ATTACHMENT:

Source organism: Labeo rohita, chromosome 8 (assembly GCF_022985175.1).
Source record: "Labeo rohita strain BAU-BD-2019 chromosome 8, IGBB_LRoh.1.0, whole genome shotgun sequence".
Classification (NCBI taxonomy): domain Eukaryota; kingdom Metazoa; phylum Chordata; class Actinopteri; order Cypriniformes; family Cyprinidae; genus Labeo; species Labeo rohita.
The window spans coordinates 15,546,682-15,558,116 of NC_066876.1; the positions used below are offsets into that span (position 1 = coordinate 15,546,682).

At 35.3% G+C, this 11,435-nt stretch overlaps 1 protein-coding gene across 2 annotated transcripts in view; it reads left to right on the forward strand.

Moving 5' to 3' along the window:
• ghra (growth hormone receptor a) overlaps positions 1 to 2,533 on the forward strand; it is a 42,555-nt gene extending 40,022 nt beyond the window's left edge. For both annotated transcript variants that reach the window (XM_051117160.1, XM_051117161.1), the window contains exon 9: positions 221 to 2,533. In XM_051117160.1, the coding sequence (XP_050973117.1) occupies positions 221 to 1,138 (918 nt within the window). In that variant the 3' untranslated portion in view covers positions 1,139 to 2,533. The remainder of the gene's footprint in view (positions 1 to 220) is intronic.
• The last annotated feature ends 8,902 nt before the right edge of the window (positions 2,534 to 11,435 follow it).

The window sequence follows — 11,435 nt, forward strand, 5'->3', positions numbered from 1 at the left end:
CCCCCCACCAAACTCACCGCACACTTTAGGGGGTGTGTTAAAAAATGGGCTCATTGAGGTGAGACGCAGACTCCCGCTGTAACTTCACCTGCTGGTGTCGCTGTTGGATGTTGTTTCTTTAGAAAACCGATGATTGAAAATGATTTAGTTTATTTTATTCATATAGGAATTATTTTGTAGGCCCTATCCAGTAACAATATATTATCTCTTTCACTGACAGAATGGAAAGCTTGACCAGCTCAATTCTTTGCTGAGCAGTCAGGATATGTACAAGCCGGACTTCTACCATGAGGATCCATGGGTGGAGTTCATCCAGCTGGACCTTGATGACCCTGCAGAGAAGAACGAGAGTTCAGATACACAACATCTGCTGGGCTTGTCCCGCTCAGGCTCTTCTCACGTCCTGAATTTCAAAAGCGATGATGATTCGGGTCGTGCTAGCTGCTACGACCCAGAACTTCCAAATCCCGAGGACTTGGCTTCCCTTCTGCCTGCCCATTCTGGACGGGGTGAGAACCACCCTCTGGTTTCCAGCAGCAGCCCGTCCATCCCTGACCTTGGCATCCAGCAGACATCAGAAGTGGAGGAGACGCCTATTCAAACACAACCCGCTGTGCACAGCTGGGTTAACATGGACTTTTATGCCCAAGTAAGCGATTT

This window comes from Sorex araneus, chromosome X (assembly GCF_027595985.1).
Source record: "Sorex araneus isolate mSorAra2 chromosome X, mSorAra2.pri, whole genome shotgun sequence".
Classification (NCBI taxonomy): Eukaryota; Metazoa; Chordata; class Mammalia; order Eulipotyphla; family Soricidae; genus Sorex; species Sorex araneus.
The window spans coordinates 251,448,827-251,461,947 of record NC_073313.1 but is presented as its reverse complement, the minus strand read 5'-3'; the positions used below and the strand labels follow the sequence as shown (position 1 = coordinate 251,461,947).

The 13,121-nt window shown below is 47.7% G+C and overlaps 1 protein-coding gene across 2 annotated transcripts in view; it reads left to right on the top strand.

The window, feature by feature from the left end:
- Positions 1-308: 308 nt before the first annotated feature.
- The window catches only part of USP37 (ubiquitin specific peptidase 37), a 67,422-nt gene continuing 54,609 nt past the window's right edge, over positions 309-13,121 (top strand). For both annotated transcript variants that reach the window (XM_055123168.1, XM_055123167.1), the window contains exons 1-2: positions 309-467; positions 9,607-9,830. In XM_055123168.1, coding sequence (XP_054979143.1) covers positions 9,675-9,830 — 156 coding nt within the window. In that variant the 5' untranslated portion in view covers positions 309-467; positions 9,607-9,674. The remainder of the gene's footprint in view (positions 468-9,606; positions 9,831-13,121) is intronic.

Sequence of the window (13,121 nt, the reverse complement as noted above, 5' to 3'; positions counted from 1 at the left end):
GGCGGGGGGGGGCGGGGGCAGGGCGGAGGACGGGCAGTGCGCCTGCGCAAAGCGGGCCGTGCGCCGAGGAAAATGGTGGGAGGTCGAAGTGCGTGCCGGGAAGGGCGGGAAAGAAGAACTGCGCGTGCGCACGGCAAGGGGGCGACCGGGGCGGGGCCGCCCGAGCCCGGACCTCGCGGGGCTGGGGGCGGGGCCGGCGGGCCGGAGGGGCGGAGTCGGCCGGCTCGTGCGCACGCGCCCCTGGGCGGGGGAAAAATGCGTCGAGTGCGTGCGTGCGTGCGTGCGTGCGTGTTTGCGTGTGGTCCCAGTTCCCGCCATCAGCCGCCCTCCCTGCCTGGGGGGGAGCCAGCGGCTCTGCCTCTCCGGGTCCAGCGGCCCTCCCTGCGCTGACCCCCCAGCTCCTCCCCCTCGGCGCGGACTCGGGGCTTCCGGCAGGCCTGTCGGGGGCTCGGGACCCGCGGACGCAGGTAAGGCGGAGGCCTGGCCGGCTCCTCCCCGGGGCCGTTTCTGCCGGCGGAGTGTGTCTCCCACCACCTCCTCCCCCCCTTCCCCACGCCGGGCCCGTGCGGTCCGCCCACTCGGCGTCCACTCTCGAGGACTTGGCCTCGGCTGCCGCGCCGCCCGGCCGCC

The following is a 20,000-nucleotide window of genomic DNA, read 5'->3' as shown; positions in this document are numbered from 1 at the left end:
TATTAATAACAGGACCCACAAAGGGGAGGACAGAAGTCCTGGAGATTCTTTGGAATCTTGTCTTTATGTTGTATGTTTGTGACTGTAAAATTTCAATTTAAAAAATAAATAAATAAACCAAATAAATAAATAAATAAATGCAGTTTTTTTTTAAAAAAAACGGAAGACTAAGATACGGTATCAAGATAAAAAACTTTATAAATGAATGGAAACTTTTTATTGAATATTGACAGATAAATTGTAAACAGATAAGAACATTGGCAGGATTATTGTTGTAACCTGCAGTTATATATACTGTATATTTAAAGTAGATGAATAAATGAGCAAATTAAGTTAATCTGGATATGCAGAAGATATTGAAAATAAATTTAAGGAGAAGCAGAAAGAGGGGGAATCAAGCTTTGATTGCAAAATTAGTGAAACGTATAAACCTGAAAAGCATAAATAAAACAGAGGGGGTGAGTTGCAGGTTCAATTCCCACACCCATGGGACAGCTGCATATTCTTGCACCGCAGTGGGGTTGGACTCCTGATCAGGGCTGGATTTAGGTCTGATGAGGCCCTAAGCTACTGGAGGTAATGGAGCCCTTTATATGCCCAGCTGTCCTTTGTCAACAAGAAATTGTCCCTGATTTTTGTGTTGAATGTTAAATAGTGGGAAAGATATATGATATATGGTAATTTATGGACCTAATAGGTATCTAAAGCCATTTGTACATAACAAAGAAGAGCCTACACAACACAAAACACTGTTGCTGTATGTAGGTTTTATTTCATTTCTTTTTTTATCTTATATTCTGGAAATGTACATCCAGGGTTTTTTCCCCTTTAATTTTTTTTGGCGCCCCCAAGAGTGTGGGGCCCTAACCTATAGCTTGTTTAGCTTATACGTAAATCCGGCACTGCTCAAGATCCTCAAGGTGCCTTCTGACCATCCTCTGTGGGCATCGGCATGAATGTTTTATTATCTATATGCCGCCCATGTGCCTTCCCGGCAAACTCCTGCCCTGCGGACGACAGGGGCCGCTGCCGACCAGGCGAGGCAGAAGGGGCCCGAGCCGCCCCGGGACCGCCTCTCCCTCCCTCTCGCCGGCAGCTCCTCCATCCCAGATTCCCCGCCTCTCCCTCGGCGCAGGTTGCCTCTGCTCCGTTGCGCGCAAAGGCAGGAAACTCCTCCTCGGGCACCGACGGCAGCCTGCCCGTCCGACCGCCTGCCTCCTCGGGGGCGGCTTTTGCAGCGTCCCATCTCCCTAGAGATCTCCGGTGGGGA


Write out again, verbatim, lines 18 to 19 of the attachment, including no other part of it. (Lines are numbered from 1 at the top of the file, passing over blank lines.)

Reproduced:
- The window catches only part of USP37 (ubiquitin specific peptidase 37), a 67,422-nt gene continuing 54,609 nt past the window's right edge, over positions 309-13,121 (top strand). For both annotated transcript variants that reach the window (XM_055123168.1, XM_055123167.1), the window contains exons 1-2: positions 309-467; positions 9,607-9,830. In XM_055123168.1, coding sequence (XP_054979143.1) covers positions 9,675-9,830 — 156 coding nt within the window. In that variant the 5' untranslated portion in view covers positions 309-467; positions 9,607-9,674. The remainder of the gene's footprint in view (positions 468-9,606; positions 9,831-13,121) is intronic.

Sequence of the window (13,121 nt, the reverse complement as noted above, 5' to 3'; positions counted from 1 at the left end):